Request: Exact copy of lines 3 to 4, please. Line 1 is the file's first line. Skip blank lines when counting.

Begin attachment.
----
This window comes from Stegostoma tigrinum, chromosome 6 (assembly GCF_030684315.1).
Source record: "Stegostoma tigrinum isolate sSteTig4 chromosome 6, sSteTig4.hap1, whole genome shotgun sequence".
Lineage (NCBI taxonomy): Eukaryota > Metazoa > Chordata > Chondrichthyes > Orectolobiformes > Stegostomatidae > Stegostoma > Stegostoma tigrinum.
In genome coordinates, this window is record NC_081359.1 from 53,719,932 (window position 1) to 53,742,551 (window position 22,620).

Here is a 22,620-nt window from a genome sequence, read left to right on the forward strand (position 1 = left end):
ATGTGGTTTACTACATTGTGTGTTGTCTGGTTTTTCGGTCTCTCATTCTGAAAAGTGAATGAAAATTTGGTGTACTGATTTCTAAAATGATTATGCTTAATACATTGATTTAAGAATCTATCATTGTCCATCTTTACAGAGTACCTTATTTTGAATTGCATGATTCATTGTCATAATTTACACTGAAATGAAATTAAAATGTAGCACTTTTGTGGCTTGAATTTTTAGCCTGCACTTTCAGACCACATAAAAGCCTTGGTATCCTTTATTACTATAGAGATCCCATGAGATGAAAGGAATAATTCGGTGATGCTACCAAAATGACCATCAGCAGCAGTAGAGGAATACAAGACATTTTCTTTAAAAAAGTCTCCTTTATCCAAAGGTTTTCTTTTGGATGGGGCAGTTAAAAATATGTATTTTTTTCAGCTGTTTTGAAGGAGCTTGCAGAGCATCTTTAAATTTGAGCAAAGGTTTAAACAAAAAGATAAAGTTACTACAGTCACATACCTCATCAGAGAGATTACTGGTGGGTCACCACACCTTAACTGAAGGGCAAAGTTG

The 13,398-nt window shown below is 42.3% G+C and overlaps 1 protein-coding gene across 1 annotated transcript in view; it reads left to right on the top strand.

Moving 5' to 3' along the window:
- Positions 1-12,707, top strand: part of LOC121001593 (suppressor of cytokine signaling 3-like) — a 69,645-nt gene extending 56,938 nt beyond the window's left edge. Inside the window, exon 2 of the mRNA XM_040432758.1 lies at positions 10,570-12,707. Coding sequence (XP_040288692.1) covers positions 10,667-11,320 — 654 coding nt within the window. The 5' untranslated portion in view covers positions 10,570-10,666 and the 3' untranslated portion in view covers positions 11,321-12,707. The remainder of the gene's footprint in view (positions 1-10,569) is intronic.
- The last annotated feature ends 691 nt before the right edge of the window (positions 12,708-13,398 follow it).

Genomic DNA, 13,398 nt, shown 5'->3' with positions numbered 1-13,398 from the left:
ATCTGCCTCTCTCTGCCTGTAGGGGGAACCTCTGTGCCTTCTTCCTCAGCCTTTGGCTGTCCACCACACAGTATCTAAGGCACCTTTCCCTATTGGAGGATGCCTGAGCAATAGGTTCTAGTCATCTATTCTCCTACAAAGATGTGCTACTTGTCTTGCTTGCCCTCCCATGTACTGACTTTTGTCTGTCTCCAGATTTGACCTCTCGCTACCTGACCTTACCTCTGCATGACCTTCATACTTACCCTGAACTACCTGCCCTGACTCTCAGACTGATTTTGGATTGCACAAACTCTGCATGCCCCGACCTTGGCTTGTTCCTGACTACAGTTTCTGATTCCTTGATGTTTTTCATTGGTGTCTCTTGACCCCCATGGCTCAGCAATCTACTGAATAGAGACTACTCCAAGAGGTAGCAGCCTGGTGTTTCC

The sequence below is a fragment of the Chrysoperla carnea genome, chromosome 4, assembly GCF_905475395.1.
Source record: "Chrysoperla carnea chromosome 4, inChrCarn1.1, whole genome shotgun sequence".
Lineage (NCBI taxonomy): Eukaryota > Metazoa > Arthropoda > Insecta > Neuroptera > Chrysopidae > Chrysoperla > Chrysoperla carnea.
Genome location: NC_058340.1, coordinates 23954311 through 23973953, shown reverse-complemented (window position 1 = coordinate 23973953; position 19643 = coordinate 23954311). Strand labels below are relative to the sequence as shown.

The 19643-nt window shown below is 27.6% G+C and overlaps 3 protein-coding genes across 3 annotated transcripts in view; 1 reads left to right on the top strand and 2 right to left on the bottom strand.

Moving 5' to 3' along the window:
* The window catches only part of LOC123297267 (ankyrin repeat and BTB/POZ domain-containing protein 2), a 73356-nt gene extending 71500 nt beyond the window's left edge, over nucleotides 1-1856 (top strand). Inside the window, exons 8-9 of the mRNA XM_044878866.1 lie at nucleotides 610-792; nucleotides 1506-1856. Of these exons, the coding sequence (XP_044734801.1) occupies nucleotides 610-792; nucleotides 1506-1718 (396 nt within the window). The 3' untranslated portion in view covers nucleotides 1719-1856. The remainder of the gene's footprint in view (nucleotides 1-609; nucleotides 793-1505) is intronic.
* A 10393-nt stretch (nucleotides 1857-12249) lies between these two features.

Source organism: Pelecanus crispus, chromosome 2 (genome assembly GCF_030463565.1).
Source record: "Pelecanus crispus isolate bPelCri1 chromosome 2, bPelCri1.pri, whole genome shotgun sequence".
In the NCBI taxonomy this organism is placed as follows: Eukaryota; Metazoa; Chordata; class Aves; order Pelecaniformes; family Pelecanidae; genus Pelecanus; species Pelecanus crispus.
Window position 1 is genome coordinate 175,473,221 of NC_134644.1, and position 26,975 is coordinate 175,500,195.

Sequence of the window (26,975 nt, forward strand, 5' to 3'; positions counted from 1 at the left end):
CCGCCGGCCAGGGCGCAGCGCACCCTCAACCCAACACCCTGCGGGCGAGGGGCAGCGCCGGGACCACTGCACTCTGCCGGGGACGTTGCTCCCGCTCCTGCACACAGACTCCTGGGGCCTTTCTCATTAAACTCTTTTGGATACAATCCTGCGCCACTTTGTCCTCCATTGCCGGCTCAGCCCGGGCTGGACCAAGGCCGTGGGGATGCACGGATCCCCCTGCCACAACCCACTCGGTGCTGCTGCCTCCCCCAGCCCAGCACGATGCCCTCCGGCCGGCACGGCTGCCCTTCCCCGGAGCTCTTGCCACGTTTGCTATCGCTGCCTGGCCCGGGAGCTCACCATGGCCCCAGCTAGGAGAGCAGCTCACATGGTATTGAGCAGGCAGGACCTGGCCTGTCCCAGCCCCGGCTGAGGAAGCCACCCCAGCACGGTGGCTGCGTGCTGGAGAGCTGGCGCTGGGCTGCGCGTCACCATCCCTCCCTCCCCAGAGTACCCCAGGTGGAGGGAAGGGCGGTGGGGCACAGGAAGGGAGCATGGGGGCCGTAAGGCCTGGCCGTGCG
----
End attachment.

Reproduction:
Lineage (NCBI taxonomy): Eukaryota > Metazoa > Chordata > Chondrichthyes > Orectolobiformes > Stegostomatidae > Stegostoma > Stegostoma tigrinum.
In genome coordinates, this window is record NC_081359.1 from 53,719,932 (window position 1) to 53,742,551 (window position 22,620).